Imagine this… You are one of one hundred and thirty women walking into a room to learn about networking with men to gain board positions.
As you walk in, you see the only male presenter standing there, smiling, next to the door. He is not directly in your way. However, he is standing just far enough from the doorway that you have to change direction to make your way around him to enter the room and find your seat.
What do you do?
A) Make an effort to meet and greet him and establish rapport? After-all his connections could be beneficial to your career.
B) Do you smile back with a warm nod of acknowledgement (i.e. Acknowledge his existence out of politeness)?
C) Casually walk by pretending he isn’t even there?
Well this isn’t a ‘pretend’ scenario.
This actually happened and the outcome absolutely floored me (as it may you).
The answer was ‘C’.
One hundred and twenty seven women successfully decided to walk by and ignore one of only five males in the room. Not only that, they ignored the only male presenter that they had paid to see speak and to learn techniques for networking more effectively with men for board positions.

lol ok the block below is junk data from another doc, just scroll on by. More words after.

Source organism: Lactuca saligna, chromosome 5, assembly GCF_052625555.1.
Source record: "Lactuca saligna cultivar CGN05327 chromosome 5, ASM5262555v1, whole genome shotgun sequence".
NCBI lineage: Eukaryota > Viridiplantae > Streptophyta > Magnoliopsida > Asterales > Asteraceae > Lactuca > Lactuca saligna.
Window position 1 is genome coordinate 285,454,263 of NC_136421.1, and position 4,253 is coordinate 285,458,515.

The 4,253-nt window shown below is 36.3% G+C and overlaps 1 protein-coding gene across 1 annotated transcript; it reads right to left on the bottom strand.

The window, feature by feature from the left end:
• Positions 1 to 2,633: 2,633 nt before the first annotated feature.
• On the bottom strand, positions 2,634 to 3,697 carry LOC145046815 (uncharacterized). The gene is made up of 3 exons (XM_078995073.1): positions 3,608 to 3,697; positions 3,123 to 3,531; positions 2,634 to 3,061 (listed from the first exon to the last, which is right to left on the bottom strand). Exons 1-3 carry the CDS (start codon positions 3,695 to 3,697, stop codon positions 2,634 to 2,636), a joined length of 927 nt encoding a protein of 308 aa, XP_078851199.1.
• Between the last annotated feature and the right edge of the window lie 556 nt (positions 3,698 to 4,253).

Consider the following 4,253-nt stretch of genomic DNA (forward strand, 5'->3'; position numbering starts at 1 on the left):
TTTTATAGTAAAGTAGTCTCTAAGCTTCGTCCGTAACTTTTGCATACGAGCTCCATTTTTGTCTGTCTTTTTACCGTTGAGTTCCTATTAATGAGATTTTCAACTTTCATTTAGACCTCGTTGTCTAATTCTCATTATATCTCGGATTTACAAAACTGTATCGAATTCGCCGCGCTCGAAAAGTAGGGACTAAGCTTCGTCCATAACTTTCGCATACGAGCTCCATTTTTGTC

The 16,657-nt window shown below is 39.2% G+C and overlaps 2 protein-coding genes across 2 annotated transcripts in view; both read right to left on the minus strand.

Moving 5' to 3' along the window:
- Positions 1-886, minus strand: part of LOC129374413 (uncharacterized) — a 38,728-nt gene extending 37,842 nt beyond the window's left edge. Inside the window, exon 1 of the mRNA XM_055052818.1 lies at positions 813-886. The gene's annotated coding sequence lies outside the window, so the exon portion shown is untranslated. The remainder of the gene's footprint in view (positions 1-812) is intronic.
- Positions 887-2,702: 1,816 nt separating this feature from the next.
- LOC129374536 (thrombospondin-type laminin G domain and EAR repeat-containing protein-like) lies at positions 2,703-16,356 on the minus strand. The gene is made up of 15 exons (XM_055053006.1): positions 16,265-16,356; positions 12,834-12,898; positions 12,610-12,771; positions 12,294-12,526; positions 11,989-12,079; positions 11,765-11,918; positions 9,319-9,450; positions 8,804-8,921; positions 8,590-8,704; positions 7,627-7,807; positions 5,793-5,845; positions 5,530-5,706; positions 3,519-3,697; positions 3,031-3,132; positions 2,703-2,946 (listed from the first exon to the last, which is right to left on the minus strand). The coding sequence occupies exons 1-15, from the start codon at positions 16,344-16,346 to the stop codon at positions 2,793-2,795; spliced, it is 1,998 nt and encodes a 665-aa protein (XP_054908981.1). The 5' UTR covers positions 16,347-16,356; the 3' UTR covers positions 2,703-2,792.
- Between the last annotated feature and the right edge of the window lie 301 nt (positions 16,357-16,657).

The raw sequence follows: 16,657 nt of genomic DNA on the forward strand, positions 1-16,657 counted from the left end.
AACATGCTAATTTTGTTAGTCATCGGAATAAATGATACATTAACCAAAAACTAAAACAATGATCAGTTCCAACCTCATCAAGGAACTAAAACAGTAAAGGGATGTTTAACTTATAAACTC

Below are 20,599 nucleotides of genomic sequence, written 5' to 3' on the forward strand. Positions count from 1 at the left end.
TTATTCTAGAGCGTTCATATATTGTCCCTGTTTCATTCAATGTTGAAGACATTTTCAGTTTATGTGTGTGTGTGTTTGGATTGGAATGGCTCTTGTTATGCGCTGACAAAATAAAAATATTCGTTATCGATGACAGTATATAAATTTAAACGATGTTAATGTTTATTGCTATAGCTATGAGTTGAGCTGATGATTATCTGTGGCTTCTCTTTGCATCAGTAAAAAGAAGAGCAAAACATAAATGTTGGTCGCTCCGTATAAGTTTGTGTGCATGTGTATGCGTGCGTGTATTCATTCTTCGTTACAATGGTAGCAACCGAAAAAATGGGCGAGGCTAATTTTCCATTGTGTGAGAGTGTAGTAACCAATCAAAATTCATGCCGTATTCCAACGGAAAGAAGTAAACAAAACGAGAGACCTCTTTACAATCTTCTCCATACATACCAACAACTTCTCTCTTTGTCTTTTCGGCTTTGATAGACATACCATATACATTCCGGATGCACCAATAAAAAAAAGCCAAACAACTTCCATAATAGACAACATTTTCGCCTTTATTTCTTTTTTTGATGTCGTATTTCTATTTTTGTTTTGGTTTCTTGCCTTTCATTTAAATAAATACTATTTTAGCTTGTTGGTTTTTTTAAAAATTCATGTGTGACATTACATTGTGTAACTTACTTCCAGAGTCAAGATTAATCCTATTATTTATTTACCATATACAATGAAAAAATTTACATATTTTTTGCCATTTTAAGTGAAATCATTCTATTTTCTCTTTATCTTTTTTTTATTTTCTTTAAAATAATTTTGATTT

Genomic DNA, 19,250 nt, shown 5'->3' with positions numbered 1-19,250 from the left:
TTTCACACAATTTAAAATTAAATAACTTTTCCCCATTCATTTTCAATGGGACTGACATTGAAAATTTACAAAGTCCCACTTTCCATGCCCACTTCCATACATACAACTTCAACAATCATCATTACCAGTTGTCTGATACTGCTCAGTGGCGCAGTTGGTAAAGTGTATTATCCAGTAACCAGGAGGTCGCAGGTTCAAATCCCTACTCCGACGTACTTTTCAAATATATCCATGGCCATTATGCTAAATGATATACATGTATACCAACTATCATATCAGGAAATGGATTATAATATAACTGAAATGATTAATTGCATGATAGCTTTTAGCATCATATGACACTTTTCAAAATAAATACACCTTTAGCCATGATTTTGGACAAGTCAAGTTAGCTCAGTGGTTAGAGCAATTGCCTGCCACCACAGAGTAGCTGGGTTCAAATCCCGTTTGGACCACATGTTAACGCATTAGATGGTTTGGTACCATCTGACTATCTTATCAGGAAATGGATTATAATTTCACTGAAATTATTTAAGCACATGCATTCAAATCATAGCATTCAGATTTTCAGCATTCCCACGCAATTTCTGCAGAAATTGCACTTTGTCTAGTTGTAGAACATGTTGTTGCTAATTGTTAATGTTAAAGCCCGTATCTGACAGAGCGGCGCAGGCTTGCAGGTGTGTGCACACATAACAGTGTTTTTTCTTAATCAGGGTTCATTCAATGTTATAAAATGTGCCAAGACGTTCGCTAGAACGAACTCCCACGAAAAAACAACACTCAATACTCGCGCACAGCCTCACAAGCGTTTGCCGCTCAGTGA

I was that speaker and it prompted me to change my introduction and pose the following question:
“Out of interest how many of you actually greeted me as you walked in the room?”
Three women responded. Of course, this prompted me to continue:
“Isn’t that interesting,” I said. “You’re all here to learn how to network with men and yet you didn’t even acknowledge the few males that are in this room tonight. Out of sheer curiosity can I ask, why?”
The silence that followed was deafening.
Why would women decide to ignore the few men in the room? Did they do it without realising? Or was it just me?
This audience was oblivious to the fact that they had even conducted themselves in this way, which poses some very serious questions:
- Are women sabotaging their own success in the boardroom by failing to network with men – the same men that hold majority of director and board positions (for good or ill)?
- Are they seeking out males of influence at networking events to assist in furthering their careers or are they avoiding approaching them all together?
- Or was this simply an isolated incident caused by other factors? (Was the light directed in such a way as to cast demonic features on my face? Had I forgotten to wear deodorant that day?)
Common logic would scream that if you are seeking board positions you would immediately flock to the key influencers that can cultivate such an outcome and take the time to build a relationship with them.
So, are women snubbing men and is this jeopardising their boardroom aspirations?
What are your thoughts?
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